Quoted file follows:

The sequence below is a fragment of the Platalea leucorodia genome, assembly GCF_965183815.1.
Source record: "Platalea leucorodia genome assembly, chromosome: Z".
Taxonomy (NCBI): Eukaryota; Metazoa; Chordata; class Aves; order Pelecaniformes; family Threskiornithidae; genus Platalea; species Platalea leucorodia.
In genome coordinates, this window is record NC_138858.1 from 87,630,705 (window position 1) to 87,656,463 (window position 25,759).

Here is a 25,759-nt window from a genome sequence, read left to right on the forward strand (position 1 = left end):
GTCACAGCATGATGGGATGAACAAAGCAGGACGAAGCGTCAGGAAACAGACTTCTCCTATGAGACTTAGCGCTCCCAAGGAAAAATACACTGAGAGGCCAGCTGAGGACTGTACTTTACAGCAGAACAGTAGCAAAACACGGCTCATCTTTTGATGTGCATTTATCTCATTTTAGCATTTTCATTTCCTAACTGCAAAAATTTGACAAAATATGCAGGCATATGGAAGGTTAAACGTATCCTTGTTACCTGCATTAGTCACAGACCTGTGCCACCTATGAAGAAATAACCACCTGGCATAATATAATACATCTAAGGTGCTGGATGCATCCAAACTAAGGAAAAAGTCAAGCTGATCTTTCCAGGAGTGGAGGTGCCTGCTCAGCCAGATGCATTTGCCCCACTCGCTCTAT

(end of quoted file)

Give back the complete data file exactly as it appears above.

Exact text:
The sequence below is a fragment of the Platalea leucorodia genome, assembly GCF_965183815.1.
Source record: "Platalea leucorodia genome assembly, chromosome: Z".
Taxonomy (NCBI): Eukaryota; Metazoa; Chordata; class Aves; order Pelecaniformes; family Threskiornithidae; genus Platalea; species Platalea leucorodia.
In genome coordinates, this window is record NC_138858.1 from 87,630,705 (window position 1) to 87,656,463 (window position 25,759).

Here is a 25,759-nt window from a genome sequence, read left to right on the forward strand (position 1 = left end):
GTCACAGCATGATGGGATGAACAAAGCAGGACGAAGCGTCAGGAAACAGACTTCTCCTATGAGACTTAGCGCTCCCAAGGAAAAATACACTGAGAGGCCAGCTGAGGACTGTACTTTACAGCAGAACAGTAGCAAAACACGGCTCATCTTTTGATGTGCATTTATCTCATTTTAGCATTTTCATTTCCTAACTGCAAAAATTTGACAAAATATGCAGGCATATGGAAGGTTAAACGTATCCTTGTTACCTGCATTAGTCACAGACCTGTGCCACCTATGAAGAAATAACCACCTGGCATAATATAATACATCTAAGGTGCTGGATGCATCCAAACTAAGGAAAAAGTCAAGCTGATCTTTCCAGGAGTGGAGGTGCCTGCTCAGCCAGATGCATTTGCCCCACTCGCTCTAT